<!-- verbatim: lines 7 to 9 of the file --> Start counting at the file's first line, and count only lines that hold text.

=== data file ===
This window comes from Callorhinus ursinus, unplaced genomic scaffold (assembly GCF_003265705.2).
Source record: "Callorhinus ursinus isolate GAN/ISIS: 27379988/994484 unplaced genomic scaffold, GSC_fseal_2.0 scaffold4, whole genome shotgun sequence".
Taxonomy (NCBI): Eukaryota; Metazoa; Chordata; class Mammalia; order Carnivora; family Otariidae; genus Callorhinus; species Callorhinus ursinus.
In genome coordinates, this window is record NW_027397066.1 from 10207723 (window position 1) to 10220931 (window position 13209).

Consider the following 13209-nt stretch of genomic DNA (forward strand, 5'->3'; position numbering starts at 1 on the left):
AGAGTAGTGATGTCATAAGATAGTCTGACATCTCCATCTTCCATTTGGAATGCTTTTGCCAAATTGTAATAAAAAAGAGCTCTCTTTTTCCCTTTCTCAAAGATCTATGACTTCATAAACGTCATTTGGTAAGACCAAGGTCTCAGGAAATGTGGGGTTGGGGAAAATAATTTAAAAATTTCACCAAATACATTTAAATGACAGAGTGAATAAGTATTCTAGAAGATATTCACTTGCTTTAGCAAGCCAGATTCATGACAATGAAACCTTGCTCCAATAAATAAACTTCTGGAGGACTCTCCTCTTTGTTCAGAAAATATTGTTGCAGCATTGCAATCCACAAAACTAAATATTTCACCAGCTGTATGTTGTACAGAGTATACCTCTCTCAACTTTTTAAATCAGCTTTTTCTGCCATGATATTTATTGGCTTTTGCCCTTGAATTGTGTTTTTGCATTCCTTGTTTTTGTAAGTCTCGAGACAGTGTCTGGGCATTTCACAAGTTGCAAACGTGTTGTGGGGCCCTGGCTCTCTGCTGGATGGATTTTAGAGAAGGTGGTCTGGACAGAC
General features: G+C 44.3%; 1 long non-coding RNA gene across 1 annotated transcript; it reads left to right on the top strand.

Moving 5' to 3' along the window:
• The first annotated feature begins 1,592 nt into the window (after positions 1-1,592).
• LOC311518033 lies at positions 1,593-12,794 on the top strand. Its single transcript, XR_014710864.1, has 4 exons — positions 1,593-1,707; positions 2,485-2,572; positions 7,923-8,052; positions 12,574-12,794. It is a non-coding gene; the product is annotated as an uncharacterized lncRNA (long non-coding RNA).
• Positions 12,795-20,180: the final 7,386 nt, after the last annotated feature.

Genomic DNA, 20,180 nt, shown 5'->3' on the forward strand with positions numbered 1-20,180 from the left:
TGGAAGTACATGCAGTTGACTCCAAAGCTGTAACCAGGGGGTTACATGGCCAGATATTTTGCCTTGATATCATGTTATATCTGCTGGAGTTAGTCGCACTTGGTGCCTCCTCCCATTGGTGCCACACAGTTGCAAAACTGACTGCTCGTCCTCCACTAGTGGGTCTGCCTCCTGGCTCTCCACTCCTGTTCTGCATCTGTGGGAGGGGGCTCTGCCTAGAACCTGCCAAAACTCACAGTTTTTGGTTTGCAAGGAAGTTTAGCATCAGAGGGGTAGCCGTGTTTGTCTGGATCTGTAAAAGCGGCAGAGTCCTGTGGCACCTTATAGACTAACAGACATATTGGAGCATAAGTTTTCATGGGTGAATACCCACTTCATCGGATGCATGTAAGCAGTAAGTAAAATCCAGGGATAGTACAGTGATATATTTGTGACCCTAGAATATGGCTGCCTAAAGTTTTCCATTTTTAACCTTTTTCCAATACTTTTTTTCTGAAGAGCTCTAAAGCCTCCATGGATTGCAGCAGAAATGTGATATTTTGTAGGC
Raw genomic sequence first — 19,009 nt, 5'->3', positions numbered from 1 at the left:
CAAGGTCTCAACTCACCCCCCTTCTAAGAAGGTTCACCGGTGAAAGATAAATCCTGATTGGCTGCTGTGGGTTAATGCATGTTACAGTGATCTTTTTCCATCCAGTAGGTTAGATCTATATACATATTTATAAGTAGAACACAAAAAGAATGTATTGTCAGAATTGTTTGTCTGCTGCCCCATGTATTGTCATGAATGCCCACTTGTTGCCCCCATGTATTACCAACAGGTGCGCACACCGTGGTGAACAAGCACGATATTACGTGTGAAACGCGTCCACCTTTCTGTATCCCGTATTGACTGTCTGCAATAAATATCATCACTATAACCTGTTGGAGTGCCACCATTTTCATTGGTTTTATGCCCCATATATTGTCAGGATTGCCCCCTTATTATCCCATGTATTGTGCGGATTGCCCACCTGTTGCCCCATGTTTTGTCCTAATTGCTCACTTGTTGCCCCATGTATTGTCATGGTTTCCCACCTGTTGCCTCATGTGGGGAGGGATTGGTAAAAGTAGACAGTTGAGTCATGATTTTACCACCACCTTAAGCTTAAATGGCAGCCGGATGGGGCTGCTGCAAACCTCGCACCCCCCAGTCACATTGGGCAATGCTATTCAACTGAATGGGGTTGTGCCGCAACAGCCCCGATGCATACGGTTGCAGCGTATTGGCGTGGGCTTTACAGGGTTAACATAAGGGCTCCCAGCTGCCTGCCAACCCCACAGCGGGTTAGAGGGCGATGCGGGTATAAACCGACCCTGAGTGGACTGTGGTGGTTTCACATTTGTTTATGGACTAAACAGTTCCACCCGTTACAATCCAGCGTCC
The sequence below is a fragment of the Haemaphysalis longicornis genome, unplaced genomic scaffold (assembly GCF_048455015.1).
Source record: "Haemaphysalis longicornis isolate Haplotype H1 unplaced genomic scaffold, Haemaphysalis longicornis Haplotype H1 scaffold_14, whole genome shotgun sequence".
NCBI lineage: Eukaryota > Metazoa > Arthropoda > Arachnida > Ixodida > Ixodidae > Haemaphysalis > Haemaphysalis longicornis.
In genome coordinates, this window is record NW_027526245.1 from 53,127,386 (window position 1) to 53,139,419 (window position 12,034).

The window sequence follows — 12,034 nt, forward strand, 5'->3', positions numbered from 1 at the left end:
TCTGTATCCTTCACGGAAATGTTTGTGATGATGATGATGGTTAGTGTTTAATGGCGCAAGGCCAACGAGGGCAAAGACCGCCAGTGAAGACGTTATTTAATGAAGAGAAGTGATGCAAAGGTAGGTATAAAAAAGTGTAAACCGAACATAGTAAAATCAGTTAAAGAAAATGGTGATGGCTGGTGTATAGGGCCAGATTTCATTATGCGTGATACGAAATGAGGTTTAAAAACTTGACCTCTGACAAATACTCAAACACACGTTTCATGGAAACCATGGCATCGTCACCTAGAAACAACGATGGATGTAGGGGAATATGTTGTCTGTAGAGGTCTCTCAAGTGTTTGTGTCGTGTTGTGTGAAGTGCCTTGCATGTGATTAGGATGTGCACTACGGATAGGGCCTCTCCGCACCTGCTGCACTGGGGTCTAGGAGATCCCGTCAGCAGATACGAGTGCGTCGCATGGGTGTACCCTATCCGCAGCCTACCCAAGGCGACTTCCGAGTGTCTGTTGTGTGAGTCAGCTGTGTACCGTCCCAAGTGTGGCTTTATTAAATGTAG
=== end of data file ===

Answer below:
General features: G+C 44.3%; 1 long non-coding RNA gene across 1 annotated transcript; it reads left to right on the top strand.

Moving 5' to 3' along the window:
• The first annotated feature begins 1,592 nt into the window (after positions 1-1,592).